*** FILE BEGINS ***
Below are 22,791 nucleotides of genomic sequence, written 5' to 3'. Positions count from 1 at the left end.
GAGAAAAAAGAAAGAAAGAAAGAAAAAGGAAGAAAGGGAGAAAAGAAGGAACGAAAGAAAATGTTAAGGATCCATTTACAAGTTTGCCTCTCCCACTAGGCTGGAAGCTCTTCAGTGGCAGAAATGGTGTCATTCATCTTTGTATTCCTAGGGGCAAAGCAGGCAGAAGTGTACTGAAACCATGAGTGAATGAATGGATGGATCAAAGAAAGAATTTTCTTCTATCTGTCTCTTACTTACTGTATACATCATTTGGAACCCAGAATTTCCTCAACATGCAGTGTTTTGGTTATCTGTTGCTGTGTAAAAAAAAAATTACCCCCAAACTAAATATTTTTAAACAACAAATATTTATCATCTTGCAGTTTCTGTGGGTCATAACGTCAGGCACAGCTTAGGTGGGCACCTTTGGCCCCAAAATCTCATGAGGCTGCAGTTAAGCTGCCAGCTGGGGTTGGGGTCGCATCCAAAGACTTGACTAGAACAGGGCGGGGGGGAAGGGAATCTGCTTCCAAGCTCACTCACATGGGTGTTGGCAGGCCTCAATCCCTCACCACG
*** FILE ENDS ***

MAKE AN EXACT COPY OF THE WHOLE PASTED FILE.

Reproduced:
Below are 22,791 nucleotides of genomic sequence, written 5' to 3'. Positions count from 1 at the left end.
GAGAAAAAAGAAAGAAAGAAAGAAAAAGGAAGAAAGGGAGAAAAGAAGGAACGAAAGAAAATGTTAAGGATCCATTTACAAGTTTGCCTCTCCCACTAGGCTGGAAGCTCTTCAGTGGCAGAAATGGTGTCATTCATCTTTGTATTCCTAGGGGCAAAGCAGGCAGAAGTGTACTGAAACCATGAGTGAATGAATGGATGGATCAAAGAAAGAATTTTCTTCTATCTGTCTCTTACTTACTGTATACATCATTTGGAACCCAGAATTTCCTCAACATGCAGTGTTTTGGTTATCTGTTGCTGTGTAAAAAAAAAATTACCCCCAAACTAAATATTTTTAAACAACAAATATTTATCATCTTGCAGTTTCTGTGGGTCATAACGTCAGGCACAGCTTAGGTGGGCACCTTTGGCCCCAAAATCTCATGAGGCTGCAGTTAAGCTGCCAGCTGGGGTTGGGGTCGCATCCAAAGACTTGACTAGAACAGGGCGGGGGGGAAGGGAATCTGCTTCCAAGCTCACTCACATGGGTGTTGGCAGGCCTCAATCCCTCACCACG